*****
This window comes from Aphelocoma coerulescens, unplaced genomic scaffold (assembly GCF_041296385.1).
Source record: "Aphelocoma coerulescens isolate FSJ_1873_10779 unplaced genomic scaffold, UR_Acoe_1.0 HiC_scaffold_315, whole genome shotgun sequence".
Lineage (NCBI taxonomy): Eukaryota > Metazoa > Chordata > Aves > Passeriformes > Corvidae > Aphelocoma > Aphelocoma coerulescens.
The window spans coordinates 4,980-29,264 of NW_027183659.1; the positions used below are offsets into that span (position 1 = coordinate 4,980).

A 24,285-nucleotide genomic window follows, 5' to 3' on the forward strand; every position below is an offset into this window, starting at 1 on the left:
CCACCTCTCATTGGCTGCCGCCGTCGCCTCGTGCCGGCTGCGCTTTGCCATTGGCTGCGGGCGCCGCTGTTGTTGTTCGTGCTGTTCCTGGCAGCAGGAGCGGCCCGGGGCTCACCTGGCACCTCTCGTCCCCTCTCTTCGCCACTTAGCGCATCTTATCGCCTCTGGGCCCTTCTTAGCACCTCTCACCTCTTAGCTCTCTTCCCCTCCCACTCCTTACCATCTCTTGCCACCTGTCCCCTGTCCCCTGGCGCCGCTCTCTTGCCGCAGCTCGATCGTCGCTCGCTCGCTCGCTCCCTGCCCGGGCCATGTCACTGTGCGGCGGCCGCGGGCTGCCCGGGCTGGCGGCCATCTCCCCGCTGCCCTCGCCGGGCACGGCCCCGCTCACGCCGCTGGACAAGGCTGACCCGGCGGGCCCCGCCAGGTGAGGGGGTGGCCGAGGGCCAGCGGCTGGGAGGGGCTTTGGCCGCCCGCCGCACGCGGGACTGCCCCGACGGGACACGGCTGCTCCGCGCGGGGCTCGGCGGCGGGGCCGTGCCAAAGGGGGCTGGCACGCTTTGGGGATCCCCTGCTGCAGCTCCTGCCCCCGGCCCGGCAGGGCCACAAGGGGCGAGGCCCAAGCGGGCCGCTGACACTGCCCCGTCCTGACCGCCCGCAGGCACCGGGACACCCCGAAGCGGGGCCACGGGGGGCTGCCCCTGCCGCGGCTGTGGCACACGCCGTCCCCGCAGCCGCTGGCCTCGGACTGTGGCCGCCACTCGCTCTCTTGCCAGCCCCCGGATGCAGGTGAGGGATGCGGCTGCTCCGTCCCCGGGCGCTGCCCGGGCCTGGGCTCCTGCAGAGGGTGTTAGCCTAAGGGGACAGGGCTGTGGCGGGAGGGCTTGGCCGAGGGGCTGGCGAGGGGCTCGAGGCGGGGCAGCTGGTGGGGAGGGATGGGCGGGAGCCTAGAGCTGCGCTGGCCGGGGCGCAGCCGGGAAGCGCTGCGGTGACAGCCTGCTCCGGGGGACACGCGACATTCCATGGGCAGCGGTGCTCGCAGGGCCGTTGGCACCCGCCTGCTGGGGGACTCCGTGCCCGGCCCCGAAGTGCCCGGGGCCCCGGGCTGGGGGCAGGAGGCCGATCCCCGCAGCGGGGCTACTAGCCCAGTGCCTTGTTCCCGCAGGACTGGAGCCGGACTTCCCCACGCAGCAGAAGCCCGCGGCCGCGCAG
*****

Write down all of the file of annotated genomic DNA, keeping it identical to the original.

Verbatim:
This window comes from Aphelocoma coerulescens, unplaced genomic scaffold (assembly GCF_041296385.1).
Source record: "Aphelocoma coerulescens isolate FSJ_1873_10779 unplaced genomic scaffold, UR_Acoe_1.0 HiC_scaffold_315, whole genome shotgun sequence".
Lineage (NCBI taxonomy): Eukaryota > Metazoa > Chordata > Aves > Passeriformes > Corvidae > Aphelocoma > Aphelocoma coerulescens.
The window spans coordinates 4,980-29,264 of NW_027183659.1; the positions used below are offsets into that span (position 1 = coordinate 4,980).

A 24,285-nucleotide genomic window follows, 5' to 3' on the forward strand; every position below is an offset into this window, starting at 1 on the left:
CCACCTCTCATTGGCTGCCGCCGTCGCCTCGTGCCGGCTGCGCTTTGCCATTGGCTGCGGGCGCCGCTGTTGTTGTTCGTGCTGTTCCTGGCAGCAGGAGCGGCCCGGGGCTCACCTGGCACCTCTCGTCCCCTCTCTTCGCCACTTAGCGCATCTTATCGCCTCTGGGCCCTTCTTAGCACCTCTCACCTCTTAGCTCTCTTCCCCTCCCACTCCTTACCATCTCTTGCCACCTGTCCCCTGTCCCCTGGCGCCGCTCTCTTGCCGCAGCTCGATCGTCGCTCGCTCGCTCGCTCCCTGCCCGGGCCATGTCACTGTGCGGCGGCCGCGGGCTGCCCGGGCTGGCGGCCATCTCCCCGCTGCCCTCGCCGGGCACGGCCCCGCTCACGCCGCTGGACAAGGCTGACCCGGCGGGCCCCGCCAGGTGAGGGGGTGGCCGAGGGCCAGCGGCTGGGAGGGGCTTTGGCCGCCCGCCGCACGCGGGACTGCCCCGACGGGACACGGCTGCTCCGCGCGGGGCTCGGCGGCGGGGCCGTGCCAAAGGGGGCTGGCACGCTTTGGGGATCCCCTGCTGCAGCTCCTGCCCCCGGCCCGGCAGGGCCACAAGGGGCGAGGCCCAAGCGGGCCGCTGACACTGCCCCGTCCTGACCGCCCGCAGGCACCGGGACACCCCGAAGCGGGGCCACGGGGGGCTGCCCCTGCCGCGGCTGTGGCACACGCCGTCCCCGCAGCCGCTGGCCTCGGACTGTGGCCGCCACTCGCTCTCTTGCCAGCCCCCGGATGCAGGTGAGGGATGCGGCTGCTCCGTCCCCGGGCGCTGCCCGGGCCTGGGCTCCTGCAGAGGGTGTTAGCCTAAGGGGACAGGGCTGTGGCGGGAGGGCTTGGCCGAGGGGCTGGCGAGGGGCTCGAGGCGGGGCAGCTGGTGGGGAGGGATGGGCGGGAGCCTAGAGCTGCGCTGGCCGGGGCGCAGCCGGGAAGCGCTGCGGTGACAGCCTGCTCCGGGGGACACGCGACATTCCATGGGCAGCGGTGCTCGCAGGGCCGTTGGCACCCGCCTGCTGGGGGACTCCGTGCCCGGCCCCGAAGTGCCCGGGGCCCCGGGCTGGGGGCAGGAGGCCGATCCCCGCAGCGGGGCTACTAGCCCAGTGCCTTGTTCCCGCAGGACTGGAGCCGGACTTCCCCACGCAGCAGAAGCCCGCGGCCGCGCAG